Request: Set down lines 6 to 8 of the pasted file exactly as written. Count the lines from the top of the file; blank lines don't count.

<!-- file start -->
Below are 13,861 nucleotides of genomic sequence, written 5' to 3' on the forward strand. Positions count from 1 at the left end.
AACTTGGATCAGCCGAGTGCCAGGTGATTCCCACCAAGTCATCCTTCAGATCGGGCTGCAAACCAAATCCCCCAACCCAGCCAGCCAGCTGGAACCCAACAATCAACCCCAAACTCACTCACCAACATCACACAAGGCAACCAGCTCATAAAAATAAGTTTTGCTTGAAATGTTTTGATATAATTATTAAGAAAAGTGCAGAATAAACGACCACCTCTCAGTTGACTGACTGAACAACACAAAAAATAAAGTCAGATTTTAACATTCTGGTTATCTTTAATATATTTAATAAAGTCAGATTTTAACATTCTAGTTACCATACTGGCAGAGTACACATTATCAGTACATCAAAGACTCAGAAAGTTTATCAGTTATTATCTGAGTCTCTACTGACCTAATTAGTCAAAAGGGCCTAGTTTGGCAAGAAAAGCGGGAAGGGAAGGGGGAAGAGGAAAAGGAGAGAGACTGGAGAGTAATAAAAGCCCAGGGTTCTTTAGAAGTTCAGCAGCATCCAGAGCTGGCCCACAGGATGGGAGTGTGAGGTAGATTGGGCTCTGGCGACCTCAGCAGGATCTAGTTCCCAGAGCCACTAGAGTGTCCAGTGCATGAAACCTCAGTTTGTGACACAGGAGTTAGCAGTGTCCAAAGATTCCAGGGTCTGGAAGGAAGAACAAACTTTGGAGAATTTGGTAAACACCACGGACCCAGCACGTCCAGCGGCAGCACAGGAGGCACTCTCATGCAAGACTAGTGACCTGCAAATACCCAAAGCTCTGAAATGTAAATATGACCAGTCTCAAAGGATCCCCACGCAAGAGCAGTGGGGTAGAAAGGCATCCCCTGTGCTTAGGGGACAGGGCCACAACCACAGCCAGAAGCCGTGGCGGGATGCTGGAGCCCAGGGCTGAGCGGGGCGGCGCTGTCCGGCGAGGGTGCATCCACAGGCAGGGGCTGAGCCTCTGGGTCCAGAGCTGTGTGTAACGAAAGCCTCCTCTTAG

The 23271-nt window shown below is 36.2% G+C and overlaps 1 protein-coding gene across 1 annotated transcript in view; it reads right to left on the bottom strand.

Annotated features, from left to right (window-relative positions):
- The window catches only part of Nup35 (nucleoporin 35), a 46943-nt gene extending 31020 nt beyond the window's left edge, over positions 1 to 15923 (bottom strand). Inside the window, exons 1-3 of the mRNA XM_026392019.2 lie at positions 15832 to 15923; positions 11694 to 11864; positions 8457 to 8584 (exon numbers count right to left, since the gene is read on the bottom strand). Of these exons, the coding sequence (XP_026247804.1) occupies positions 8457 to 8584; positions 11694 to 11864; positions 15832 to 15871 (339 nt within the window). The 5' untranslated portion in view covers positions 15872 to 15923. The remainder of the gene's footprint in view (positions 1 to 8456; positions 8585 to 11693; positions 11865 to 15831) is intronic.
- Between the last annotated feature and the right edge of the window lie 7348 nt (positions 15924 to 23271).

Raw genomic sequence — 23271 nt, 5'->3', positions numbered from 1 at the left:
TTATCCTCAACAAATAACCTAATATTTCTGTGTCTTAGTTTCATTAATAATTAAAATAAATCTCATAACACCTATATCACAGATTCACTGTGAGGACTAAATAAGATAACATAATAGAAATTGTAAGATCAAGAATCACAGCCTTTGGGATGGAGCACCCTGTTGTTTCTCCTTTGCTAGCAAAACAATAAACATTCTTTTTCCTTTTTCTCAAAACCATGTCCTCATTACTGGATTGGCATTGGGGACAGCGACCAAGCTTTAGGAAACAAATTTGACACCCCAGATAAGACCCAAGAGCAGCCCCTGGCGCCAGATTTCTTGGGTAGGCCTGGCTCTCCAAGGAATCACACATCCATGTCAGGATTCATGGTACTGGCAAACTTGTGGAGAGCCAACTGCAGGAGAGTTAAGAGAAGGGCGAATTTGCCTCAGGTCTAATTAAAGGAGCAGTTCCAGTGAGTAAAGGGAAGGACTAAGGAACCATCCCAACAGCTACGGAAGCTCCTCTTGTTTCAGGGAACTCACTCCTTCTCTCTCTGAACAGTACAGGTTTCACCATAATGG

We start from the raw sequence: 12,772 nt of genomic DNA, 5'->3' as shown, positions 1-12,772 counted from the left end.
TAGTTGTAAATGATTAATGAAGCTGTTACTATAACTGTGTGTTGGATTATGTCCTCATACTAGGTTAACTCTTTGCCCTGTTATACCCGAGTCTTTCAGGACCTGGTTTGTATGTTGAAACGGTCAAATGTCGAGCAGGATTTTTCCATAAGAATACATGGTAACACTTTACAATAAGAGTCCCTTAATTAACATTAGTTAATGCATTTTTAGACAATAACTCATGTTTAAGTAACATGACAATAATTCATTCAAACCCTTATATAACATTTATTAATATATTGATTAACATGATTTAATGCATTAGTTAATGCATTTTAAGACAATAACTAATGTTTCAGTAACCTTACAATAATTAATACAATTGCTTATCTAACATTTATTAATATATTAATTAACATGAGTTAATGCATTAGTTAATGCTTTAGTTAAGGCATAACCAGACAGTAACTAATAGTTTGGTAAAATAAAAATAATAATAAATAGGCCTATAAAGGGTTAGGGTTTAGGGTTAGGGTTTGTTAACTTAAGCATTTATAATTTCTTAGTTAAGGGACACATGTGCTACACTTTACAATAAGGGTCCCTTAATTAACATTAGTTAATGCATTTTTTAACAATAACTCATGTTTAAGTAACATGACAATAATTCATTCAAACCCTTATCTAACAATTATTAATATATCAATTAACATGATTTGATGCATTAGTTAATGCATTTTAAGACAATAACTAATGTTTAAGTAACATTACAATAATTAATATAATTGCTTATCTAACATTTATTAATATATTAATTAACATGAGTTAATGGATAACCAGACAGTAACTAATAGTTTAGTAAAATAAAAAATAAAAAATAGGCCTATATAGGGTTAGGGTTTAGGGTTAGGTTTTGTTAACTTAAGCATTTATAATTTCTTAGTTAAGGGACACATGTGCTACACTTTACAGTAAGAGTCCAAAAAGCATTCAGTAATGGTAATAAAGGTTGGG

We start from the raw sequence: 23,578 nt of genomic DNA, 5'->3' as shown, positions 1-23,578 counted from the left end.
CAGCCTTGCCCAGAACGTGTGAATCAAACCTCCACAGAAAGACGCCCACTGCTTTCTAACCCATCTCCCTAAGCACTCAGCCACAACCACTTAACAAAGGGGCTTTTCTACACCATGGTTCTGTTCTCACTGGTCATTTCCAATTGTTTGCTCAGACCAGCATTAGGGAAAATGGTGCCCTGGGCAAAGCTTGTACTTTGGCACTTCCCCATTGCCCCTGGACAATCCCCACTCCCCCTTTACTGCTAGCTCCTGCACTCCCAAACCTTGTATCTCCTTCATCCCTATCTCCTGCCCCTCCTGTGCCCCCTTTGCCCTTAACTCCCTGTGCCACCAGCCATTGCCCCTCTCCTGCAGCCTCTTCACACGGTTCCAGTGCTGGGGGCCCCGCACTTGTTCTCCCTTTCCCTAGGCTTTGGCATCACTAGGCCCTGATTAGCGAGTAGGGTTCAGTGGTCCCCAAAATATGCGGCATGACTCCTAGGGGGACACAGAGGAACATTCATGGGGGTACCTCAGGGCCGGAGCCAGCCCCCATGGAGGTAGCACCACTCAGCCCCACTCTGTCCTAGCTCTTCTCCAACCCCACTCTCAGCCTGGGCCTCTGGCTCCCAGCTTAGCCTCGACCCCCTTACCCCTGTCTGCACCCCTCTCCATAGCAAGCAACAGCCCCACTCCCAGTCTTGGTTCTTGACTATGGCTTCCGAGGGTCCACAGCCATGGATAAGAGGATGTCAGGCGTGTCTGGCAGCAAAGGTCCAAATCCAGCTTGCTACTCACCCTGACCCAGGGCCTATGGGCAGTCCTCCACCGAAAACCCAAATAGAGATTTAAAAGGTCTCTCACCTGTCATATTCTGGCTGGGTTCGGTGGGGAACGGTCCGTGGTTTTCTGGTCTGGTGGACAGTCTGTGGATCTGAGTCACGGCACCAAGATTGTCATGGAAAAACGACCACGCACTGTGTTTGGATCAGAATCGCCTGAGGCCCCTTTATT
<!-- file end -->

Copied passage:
- Between the last annotated feature and the right edge of the window lie 7348 nt (positions 15924 to 23271).

Raw genomic sequence — 23271 nt, 5'->3', positions numbered from 1 at the left:
TTATCCTCAACAAATAACCTAATATTTCTGTGTCTTAGTTTCATTAATAATTAAAATAAATCTCATAACACCTATATCACAGATTCACTGTGAGGACTAAATAAGATAACATAATAGAAATTGTAAGATCAAGAATCACAGCCTTTGGGATGGAGCACCCTGTTGTTTCTCCTTTGCTAGCAAAACAATAAACATTCTTTTTCCTTTTTCTCAAAACCATGTCCTCATTACTGGATTGGCATTGGGGACAGCGACCAAGCTTTAGGAAACAAATTTGACACCCCAGATAAGACCCAAGAGCAGCCCCTGGCGCCAGATTTCTTGGGTAGGCCTGGCTCTCCAAGGAATCACACATCCATGTCAGGATTCATGGTACTGGCAAACTTGTGGAGAGCCAACTGCAGGAGAGTTAAGAGAAGGGCGAATTTGCCTCAGGTCTAATTAAAGGAGCAGTTCCAGTGAGTAAAGGGAAGGACTAAGGAACCATCCCAACAGCTACGGAAGCTCCTCTTGTTTCAGGGAACTCACTCCTTCTCTCTCTGAACAGTACAGGTTTCACCATAATGG